Nice to see a whole bunch of legal scholars saying what gay bloggers and activists have been saying for two years: Obama could halt the enforcement of DADT today. He doesn't have to wait on Congress, he doesn't have to aggressively defend DADT—or DOMA—in court, and he could issue a stop-loss order right now.
There are two different arguments for why Obama could choose not to enforce the law. The first one: he could say it was unconstitutional. At the time that DADT was passed, it was constitutional because there was no Supreme Court precedent establishing that homosexual relationships are protected under the implied privacy rights of the Bill of Rights. Then, 10 years later, the Supreme Court ruling in Lawrence v. Texas overturned an anti-sodomy statute on the grounds that it violated the privacy rights of gay couples. Since then, laws that impinge upon the sexual-privacy rights of gay couples are presumed unconstitutional if they have no rational state interest to justify them. “Since Lawrence v. Texas, you can no longer discriminate against gays without reason,” says Mazur. “The constitutionality of ‘Don’t Ask Don’t Tell’ has changed since Congress enacted it.” Given that top military leaders have said that DADT is harmful to the military, Obama could have simply announced that, absent the state interest to justify DADT, it is now unconstitutional and will no longer be enforced.
Obama’s other option: simply using his executive power to decide how the laws will be, or won’t be, executed. So Obama could simply order the military to stop applying the law, or to use it much more narrowly and infrequently. “There are a lot of laws on the books he doesn’t rigorously enforce,” notes Geoffrey Corn, a military law expert who teaches at South Texas College of Law. “The courts have recognized that while Congress has full authority to pass laws, the president has authority over when to enforce laws,” says Turley. Many criminal statutes, for example, are often unenforced and prosecutors have a lot of discretion on when to bring charges and what sentence to seek....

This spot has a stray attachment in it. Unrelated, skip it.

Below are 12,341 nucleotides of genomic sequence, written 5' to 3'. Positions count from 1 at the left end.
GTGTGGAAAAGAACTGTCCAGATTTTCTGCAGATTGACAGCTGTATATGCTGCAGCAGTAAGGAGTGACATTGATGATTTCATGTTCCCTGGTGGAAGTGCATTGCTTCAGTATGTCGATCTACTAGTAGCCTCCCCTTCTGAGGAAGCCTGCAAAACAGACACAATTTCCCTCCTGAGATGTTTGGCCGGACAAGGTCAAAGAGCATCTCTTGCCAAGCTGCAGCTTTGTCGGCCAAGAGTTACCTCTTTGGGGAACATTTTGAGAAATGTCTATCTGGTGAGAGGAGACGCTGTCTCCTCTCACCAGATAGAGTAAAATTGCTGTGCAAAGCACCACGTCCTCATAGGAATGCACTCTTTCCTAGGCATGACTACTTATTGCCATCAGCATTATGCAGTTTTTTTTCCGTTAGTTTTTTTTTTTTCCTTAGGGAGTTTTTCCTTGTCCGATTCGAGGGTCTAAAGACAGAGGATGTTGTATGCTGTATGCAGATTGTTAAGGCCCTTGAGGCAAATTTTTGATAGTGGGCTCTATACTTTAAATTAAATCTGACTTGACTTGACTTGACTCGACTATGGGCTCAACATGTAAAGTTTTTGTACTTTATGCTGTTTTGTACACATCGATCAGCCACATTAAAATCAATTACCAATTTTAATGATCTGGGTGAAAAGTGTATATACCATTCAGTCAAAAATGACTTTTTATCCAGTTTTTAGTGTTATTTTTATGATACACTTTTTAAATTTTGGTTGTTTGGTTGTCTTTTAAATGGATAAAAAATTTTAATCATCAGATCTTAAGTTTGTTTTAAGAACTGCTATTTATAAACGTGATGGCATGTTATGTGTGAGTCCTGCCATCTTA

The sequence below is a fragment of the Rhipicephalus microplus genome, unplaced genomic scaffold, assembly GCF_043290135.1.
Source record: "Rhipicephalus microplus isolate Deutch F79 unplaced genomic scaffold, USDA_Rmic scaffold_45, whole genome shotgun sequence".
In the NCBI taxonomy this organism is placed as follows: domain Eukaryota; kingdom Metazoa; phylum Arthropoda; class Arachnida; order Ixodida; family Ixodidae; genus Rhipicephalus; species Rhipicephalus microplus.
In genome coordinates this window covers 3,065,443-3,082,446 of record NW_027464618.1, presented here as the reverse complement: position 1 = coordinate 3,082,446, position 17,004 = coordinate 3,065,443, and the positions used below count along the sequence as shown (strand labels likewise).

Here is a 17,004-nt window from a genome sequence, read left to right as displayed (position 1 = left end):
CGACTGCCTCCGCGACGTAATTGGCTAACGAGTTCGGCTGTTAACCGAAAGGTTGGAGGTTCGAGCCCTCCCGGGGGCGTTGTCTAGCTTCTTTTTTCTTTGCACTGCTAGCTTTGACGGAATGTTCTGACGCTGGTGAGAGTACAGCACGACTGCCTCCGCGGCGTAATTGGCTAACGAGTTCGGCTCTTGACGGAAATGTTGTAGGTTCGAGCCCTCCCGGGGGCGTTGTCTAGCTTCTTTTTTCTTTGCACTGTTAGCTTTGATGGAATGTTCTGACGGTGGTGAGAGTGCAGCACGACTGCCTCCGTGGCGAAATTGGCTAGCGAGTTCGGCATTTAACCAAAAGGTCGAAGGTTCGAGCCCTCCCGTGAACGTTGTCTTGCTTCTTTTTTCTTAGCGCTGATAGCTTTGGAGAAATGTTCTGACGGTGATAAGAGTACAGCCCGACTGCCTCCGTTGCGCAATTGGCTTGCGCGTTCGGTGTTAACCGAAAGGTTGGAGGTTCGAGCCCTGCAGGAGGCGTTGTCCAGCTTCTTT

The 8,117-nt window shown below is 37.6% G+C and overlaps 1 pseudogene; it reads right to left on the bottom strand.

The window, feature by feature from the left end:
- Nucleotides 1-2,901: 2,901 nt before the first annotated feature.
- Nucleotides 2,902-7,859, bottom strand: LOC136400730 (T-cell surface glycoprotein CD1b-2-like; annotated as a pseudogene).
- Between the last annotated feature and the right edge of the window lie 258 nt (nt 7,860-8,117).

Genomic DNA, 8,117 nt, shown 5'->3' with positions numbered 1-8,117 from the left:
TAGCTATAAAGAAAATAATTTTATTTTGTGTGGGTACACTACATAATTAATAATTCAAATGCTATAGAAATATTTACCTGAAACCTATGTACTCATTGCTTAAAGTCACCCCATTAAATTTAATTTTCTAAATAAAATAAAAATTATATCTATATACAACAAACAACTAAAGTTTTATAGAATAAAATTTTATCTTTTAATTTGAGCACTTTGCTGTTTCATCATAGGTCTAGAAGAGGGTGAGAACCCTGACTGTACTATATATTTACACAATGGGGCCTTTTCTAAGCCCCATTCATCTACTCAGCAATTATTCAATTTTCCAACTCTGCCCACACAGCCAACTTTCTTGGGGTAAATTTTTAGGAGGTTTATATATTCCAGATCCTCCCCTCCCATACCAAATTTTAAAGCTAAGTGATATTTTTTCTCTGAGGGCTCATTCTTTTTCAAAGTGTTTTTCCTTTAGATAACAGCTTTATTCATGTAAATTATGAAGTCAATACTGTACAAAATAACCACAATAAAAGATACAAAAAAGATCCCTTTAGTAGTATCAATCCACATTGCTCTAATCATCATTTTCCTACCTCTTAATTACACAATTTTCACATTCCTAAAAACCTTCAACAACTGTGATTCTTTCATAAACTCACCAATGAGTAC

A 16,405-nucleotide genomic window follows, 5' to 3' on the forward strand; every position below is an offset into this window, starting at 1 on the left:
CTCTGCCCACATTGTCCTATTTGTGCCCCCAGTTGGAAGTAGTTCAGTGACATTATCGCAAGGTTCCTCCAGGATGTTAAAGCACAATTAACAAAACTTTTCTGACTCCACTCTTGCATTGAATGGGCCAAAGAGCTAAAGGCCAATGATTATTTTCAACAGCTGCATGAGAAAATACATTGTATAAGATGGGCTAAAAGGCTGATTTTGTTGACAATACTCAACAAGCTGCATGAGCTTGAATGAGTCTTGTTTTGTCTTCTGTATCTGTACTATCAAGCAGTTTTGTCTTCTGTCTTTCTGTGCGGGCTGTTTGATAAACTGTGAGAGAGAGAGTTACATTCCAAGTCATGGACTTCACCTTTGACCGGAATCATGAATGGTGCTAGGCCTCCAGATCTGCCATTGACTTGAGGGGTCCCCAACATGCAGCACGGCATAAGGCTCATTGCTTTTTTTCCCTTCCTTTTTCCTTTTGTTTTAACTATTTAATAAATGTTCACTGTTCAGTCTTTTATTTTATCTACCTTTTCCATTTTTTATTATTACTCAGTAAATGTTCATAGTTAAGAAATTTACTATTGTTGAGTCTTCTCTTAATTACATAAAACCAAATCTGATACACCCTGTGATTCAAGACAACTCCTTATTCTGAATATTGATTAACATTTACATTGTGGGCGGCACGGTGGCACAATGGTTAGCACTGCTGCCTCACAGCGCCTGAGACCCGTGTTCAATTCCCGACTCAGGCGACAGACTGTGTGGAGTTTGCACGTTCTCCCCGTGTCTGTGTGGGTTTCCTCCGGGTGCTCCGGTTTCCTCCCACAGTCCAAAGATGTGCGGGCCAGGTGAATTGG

If Obama didn’t pursue one of those permanent solutions, he could temporarily let gays serve while waiting for the courts or Congress to act by using his stop-loss power, which was explicitly granted by Congress in 1984 to override military discharges if troops are needed. “Stop-loss authority is a statutory authority enacted by Congress,” Mazur explains. “It gives the president authority to suspend any law that involves the discharge of service members. In times of national emergency there might be lots of reasons.” Given all the accounts of valuable servicemen and servicewomen, such as Arabic translators, being discharged under DADT, it would seem a fairly straightforward case for Obama to make. That would buy a couple of years for Congress to act or the current legal challenge to reach the Supreme Court. “The president has not openly discussed why [he is not using stop-loss],” says Mazur. “Typically, he has denied that he has any such authority and no one has really pressed him as to why.”
Gay bloggers, activists, and The Advocate's Kerry Eleveld have been pressing him as to why for more than a year and a half. We're still waiting for an answer—a truthful one.